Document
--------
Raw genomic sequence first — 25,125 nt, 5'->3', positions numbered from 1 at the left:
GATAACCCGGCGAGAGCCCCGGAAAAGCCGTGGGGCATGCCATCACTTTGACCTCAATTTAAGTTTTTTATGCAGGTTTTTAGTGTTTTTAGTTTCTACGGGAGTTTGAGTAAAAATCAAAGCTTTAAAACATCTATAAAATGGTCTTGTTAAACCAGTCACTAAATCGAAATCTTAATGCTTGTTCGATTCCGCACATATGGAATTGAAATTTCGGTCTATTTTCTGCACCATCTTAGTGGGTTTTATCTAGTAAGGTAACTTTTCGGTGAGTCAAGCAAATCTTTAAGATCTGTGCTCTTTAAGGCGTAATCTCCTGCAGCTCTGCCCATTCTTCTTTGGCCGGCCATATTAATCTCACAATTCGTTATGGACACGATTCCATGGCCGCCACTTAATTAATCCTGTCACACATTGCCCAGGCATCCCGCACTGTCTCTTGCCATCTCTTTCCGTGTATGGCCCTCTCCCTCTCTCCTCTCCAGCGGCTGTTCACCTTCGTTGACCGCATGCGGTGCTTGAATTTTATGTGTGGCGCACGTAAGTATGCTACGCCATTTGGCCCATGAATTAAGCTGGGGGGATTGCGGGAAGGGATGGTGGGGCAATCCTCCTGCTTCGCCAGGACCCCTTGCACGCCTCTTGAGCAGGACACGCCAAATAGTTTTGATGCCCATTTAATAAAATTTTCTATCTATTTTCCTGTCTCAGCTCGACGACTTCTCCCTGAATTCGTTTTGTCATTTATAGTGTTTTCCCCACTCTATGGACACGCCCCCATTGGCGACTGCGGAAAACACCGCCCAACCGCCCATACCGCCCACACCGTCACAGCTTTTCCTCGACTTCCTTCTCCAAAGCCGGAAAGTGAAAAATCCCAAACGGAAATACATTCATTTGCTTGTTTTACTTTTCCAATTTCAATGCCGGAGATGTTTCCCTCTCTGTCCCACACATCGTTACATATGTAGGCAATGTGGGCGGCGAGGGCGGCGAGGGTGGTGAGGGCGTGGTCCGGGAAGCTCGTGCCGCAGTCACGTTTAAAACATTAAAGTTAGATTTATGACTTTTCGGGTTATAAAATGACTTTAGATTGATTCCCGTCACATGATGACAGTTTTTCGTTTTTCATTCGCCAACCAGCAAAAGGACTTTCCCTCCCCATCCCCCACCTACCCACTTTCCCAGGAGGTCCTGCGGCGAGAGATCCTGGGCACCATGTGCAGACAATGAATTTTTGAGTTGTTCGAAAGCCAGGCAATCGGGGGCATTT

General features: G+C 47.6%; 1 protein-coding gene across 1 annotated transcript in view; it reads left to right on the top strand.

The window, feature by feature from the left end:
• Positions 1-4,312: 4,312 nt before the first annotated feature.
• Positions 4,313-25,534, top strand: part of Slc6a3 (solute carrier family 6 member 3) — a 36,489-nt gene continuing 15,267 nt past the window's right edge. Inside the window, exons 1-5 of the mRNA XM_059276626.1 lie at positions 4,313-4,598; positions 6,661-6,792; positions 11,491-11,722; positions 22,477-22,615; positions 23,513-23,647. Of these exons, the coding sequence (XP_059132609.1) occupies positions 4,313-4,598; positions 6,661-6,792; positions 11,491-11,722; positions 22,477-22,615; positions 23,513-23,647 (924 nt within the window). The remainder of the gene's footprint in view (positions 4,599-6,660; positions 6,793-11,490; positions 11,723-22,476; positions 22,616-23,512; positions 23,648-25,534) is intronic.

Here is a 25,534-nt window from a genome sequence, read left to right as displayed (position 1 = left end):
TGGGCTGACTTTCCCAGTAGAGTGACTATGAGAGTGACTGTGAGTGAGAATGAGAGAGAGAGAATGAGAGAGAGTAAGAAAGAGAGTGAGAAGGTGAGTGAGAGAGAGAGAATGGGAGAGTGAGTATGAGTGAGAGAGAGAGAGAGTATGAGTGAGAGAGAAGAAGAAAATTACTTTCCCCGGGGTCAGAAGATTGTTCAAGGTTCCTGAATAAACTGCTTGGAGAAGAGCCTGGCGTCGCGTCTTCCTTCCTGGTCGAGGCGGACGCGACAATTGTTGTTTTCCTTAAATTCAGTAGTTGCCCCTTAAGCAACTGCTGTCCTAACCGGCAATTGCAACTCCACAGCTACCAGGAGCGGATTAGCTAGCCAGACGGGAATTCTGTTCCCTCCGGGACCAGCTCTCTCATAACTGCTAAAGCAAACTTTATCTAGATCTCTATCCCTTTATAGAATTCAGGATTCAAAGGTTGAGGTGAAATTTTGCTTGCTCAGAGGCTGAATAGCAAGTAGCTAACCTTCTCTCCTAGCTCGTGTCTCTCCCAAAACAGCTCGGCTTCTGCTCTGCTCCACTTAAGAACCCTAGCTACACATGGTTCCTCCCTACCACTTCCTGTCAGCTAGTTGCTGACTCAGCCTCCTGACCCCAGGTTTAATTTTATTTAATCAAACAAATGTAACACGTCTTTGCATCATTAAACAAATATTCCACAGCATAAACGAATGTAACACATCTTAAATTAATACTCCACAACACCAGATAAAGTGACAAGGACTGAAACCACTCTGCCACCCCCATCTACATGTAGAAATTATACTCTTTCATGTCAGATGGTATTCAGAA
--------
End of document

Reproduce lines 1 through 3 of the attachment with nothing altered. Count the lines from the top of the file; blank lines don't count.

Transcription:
Raw genomic sequence first — 25,125 nt, 5'->3', positions numbered from 1 at the left:
GATAACCCGGCGAGAGCCCCGGAAAAGCCGTGGGGCATGCCATCACTTTGACCTCAATTTAAGTTTTTTATGCAGGTTTTTAGTGTTTTTAGTTTCTACGGGAGTTTGAGTAAAAATCAAAGCTTTAAAACATCTATAAAATGGTCTTGTTAAACCAGTCACTAAATCGAAATCTTAATGCTTGTTCGATTCCGCACATATGGAATTGAAATTTCGGTCTATTTTCTGCACCATCTTAGTGGGTTTTATCTAGTAAGGTAACTTTTCGGTGAGTCAAGCAAATCTTTAAGATCTGTGCTCTTTAAGGCGTAATCTCCTGCAGCTCTGCCCATTCTTCTTTGGCCGGCCATATTAATCTCACAATTCGTTATGGACACGATTCCATGGCCGCCACTTAATTAATCCTGTCACACATTGCCCAGGCATCCCGCACTGTCTCTTGCCATCTCTTTCCGTGTATGGCCCTCTCCCTCTCTCCTCTCCAGCGGCTGTTCACCTTCGTTGACCGCATGCGGTGCTTGAATTTTATGTGTGGCGCACGTAAGTATGCTACGCCATTTGGCCCATGAATTAAGCTGGGGGGATTGCGGGAAGGGATGGTGGGGCAATCCTCCTGCTTCGCCAGGACCCCTTGCACGCCTCTTGAGCAGGACACGCCAAATAGTTTTGATGCCCATTTAATAAAATTTTCTATCTATTTTCCTGTCTCAGCTCGACGACTTCTCCCTGAATTCGTTTTGTCATTTATAGTGTTTTCCCCACTCTATGGACACGCCCCCATTGGCGACTGCGGAAAACACCGCCCAACCGCCCATACCGCCCACACCGTCACAGCTTTTCCTCGACTTCCTTCTCCAAAGCCGGAAAGTGAAAAATCCCAAACGGAAATACATTCATTTGCTTGTTTTACTTTTCCAATTTCAATGCCGGAGATGTTTCCCTCTCTGTCCCACACATCGTTACATATGTAGGCAATGTGGGCGGCGAGGGCGGCGAGGGTGGTGAGGGCGTGGTCCGGGAAGCTCGTGCCGCAGTCACGTTTAAAACATTAAAGTTAGATTTATGACTTTTCGGGTTATAAAATGACTTTAGATTGATTCCCGTCACATGATGACAGTTTTTCGTTTTTCATTCGCCAACCAGCAAAAGGACTTTCCCTCCCCATCCCCCACCTACCCACTTTCCCAGGAGGTCCTGCGGCGAGAGATCCTGGGCACCATGTGCAGACAATGAATTTTTGAGTTGTTCGAAAGCCAGGCAATCGGGGGCATTT

General features: G+C 47.6%; 1 protein-coding gene across 1 annotated transcript in view; it reads left to right on the top strand.